As the US presidential election draws closer, many continue to wonder how the outcome will affect financial markets. Among gold market observers, there has been speculation about how the metal might react if Mitt Romney wins. Many have hypothesized that the more conservative Romney might tackle unsustainable government spending, leading to an improved economy and thus a falling gold price. But a close examination of his views reveals that even if Romney is elected, it would be wise to hold on to your bullion.
While there are certain details that the two candidates disagree on, there is a strikingly large amount of common ground. Sadly, none of it seems to be good in regards to the dollar. Both candidates point out the need to reduce the deficit, but provide little detail on exactly how that will be achieved. In response to the coming fiscal cliff they both want to extend tax cuts (Obama for the middle class and Romney across the board). Reducing taxes is good for economic growth, but the effect is negated without a reduction in spending; absent these cuts, government debt will continue to grow.
Romney has been critical of Obama’s fiscal record – and rightly so. But despite his vow to be more fiscally conservative, his budget mentality sounds eerily similar to Obama’s. Romney has called for a stunning $2 trillion increase in military spending yet has failed to identify any significant cuts, and has explicitly pooh-poohed talk of Social Security and Medicare reform. The budget is in dire need of cuts, yet Romney’s policies seem to involve more spending and little cutting.
Much has been made of vice presidential candidate Paul Ryan's deficit cutting credentials. Many liberals have criticized the “Ryan plan” as being too draconian and aggressive. His plan is already a stretch in that many of the assumptions that it is based on are highly improbable (the inflation and unemployment assumptions are particularly hard to fathom). Even in the event that these projections are achievable, the plan still only hopes to reduce the current rate of increase in spending. Combine this with the $4.5tn in tax cuts that he calls for, and it looks if anything as if deficit spending will increase under a Romney/Ryan administration.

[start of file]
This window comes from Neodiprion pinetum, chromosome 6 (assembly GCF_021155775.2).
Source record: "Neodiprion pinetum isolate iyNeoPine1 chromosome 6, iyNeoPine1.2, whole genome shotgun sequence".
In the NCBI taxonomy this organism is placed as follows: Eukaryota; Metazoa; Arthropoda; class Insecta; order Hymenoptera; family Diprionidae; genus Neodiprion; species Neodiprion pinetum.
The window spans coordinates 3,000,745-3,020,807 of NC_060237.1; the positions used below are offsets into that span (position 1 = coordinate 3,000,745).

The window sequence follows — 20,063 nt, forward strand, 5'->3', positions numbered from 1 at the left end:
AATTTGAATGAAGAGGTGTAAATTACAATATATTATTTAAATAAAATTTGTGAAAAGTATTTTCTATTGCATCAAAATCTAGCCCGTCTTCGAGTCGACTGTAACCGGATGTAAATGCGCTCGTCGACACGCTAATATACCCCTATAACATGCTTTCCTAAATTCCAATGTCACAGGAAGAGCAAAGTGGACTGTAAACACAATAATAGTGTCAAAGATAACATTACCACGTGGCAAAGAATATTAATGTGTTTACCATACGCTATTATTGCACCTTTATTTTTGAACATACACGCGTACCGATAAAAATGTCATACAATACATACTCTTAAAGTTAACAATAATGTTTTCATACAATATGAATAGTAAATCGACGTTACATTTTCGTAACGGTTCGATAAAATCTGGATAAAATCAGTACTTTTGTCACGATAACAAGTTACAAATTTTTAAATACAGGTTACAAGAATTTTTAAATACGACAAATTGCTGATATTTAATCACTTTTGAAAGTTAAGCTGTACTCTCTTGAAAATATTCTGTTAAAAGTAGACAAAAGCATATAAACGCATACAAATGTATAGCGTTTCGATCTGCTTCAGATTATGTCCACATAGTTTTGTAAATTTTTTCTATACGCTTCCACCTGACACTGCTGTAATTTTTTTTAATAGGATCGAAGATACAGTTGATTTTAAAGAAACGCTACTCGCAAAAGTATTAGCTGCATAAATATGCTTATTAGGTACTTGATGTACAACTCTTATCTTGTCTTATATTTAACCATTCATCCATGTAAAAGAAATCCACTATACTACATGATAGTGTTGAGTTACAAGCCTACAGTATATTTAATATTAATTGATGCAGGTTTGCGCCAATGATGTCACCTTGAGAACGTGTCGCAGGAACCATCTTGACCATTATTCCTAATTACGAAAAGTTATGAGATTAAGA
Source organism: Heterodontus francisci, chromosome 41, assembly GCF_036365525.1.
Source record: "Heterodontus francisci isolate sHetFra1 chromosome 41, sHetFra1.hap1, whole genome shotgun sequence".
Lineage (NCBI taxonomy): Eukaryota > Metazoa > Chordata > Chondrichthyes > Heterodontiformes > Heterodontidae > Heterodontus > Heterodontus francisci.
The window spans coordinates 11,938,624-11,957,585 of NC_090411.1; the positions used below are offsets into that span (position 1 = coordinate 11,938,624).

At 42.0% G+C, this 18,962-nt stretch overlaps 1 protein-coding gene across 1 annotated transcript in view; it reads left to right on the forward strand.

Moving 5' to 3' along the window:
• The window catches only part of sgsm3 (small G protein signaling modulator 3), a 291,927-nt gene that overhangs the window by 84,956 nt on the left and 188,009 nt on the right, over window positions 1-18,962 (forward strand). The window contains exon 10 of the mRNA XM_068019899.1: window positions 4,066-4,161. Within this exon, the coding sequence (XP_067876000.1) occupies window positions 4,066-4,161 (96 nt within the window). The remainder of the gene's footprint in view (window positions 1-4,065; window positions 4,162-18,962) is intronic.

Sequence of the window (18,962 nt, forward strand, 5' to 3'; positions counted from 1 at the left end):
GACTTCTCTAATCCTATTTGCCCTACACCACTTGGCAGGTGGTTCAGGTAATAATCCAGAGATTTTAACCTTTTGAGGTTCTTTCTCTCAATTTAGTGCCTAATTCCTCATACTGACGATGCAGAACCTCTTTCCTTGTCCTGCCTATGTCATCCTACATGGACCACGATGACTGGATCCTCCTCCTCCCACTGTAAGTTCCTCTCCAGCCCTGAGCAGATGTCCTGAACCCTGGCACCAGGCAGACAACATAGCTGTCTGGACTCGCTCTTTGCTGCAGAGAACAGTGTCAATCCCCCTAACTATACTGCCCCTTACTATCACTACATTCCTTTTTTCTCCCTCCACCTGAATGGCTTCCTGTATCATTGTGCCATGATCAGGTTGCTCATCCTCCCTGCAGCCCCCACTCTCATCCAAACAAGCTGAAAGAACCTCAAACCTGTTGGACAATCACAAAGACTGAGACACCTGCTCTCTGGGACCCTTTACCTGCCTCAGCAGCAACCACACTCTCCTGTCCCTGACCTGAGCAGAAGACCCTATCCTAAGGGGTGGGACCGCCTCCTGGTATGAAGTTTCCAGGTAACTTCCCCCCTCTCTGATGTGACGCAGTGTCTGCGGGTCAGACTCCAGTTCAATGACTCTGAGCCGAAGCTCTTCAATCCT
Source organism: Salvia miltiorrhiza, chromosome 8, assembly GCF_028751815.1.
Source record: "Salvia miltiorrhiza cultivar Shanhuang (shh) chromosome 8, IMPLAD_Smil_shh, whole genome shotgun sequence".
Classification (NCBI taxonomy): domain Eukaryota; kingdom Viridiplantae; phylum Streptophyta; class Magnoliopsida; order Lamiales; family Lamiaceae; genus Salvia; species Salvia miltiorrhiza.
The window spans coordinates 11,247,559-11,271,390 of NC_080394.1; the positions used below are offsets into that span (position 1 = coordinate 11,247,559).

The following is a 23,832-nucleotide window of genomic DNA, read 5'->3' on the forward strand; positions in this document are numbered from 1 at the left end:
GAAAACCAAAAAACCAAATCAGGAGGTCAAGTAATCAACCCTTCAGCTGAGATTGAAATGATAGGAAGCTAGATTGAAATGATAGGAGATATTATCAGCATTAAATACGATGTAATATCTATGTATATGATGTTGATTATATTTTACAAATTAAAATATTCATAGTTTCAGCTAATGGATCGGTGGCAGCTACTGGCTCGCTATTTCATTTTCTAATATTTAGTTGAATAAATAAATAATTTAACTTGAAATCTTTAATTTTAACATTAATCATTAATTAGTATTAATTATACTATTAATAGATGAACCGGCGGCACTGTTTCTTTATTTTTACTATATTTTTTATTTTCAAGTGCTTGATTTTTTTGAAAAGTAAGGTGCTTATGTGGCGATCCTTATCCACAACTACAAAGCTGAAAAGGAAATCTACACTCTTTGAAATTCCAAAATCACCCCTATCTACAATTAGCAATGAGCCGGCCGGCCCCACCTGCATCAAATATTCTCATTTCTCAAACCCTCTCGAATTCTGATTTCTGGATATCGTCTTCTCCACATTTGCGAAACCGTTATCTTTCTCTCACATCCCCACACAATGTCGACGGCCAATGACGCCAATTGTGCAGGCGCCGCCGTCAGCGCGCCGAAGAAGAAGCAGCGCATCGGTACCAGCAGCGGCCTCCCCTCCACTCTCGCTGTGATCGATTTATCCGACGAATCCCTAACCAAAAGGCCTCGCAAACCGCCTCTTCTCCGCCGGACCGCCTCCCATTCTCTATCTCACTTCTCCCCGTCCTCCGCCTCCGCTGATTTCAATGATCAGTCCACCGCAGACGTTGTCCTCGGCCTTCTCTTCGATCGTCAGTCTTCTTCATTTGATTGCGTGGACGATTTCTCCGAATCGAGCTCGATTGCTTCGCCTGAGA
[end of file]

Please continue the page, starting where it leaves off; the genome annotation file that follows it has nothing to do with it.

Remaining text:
Regardless of whether Obama or Romney wins, the one thing that is certain is that the next president is going to be a neo-Keynesian. Obama’s economic philosophy has been on display for the last four years and leaves little confusion as to what he believes in. And while Romney has been critical of the Fed and made friendly noises in the direction of the sound money element within the Republican Party, there is little evidence that he really grasps the severity of the current economic situation. Would he appoint a Federal Reserve chairman who favored a strong dollar, and was willing to reduce the Fed’s bloated balance sheet? Who was willing to return interest rates to sensible levels that gave savers a real return on their money? It seems awfully hard to imagine.
Even if this unlikely scenario were to pan out, appointing a more aggressive Fed chairman who raised interest rates would encourage short-term economic contraction, and massively increase the federal government’s interest expenses. Is it remotely realistic to assume that a first-term president would support this, and be willing to let a cleansing recession play out on his watch? Not a chance.
Romney also mentioned in a recent debate that if he were elected president, he would label China a currency manipulator on his first day in office. While China does manipulate their currency via their soft peg to the dollar, it’s somewhat hypocritical to accuse them of currency manipulation barely a month after the Fed unveiled its policy of perpetual money printing. More serious is the fact that he appears sanguine about the possibility of a trade war with the nation’s biggest creditor. This will mean continuing efforts to devalue the dollar relative to the yuan, with all the bullish gold price and inflationary implications that entails.
A key reason why gold and other precious metals are such good assets to own today is that the US economy is past the point of no return. There are no solutions that will calmly undo the damage and make everything OK again. If spending levels were cut drastically and quantitative easing brought to a halt, as favored by fiscal conservatives, the economy would contract severely and America would be facing a Greek situation. On the other hand, if we pursue the neo-Keynesian, interventionist policies favored by the establishment and liberal-left, then the country continues along a path to potentially serious inflation.
Human nature, history and current political dynamics point to the latter as being the more likely course of events, though we can but hope that our leaders see the error of their ways. Obama or Romney? As far as gold is concerned, it doesn’t matter. The deficit spending and money printing will continue, and along with them, higher and higher gold prices.